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Introduction This paper compares the network architecture, configuration, deployment, management capabilities, and performance of two systems:
• HP BladeSystem servers with Virtual Connect (VC) • Cisco Unified Computing System (UCS)
Both systems connect physical and virtual servers to LAN and SAN networks and manage those connections up to the server-network edge.
This paper does not compare HP CloudSystem Matrix to Cisco UCS. CloudSystem Matrix lets you readily provision and adjust infrastructure services to meet changing business demands. Neither Cisco UCS servers nor HP BladeSystem servers with VC alone provide that higher level of capability and services.
Hardware infrastructure To compare HP BladeSystem with VC to Cisco UCS, we need to establish a hardware baseline. This ensures that we consider function and performance comparisons between equivalent systems as much as possible. Table 1 specifies the hardware—sample servers, NICs, switches, interconnects—and primary management software required to compare BladeSystem and UCS.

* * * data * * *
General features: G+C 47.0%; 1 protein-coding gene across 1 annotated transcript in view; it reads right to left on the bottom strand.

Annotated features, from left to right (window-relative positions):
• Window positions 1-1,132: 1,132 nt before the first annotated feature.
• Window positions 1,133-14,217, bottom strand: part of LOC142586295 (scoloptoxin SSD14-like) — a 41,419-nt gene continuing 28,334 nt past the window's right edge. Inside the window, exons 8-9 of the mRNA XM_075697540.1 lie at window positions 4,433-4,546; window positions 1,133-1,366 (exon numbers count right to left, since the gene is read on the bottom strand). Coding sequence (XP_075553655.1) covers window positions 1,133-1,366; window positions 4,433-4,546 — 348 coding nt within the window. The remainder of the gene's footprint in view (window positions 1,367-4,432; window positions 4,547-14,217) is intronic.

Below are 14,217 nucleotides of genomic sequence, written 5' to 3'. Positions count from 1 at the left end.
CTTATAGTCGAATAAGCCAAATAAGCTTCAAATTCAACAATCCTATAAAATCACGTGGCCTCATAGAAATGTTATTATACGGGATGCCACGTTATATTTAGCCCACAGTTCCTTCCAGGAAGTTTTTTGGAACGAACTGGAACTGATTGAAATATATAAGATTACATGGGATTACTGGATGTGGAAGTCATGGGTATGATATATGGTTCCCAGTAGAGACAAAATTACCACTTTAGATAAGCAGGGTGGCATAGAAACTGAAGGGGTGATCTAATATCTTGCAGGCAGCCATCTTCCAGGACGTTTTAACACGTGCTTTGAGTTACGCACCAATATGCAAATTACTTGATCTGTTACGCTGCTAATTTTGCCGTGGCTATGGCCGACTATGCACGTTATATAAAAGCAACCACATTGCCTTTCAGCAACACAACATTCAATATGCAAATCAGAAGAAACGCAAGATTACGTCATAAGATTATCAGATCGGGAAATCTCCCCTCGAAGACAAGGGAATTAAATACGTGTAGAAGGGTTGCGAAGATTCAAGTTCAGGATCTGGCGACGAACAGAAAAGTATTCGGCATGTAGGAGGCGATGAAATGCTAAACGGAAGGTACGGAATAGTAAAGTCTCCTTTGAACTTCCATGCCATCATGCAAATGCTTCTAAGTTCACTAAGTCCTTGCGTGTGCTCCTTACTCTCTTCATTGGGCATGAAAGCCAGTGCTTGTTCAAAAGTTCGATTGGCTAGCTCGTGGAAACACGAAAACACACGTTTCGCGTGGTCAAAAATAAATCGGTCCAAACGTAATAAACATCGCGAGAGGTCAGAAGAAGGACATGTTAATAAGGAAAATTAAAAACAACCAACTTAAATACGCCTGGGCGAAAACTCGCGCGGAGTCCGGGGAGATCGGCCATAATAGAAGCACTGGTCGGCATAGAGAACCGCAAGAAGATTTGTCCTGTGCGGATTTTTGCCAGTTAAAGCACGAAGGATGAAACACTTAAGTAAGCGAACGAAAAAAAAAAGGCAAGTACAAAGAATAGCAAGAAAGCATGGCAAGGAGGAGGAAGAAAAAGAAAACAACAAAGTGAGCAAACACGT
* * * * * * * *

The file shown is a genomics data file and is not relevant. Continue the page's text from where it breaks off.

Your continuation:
Table 1: Comparable UCS and VC BladeSystem components
Component Cisco UCS HP BladeSystem with VC
Enclosure UCS 5108 Blade server chassis
(capacity 8 half-height blades)
(capacity 16 half-height blades)
Redundant UCS 6248UP Fabric Interconnect) with 48 port connections to FEX
Redundant VC FlexFabric 10 Gb/24-port module with 16 x 10 Gb downlinks through the midplane and multi-enclosure stacking links between modules Enclosure
Cisco UCS 2208XP Series Fabric Extenders (FEX) with
8 X 10 Gb uplinks to the Fabric Interconnect
32 midplane connections to the servers
NICs Cisco UCS 1280 Virtual Interface card (VIC) with
8 X 10 GbE uplinks ports
Integrated NC553i Dual Port FlexFabric Adapter with
2 X 10 Gb uplink ports
Servers Cisco UCS B200 M2 HP ProLiant BL460c G7
UCS Manager Virtual Connect Manager (VCM)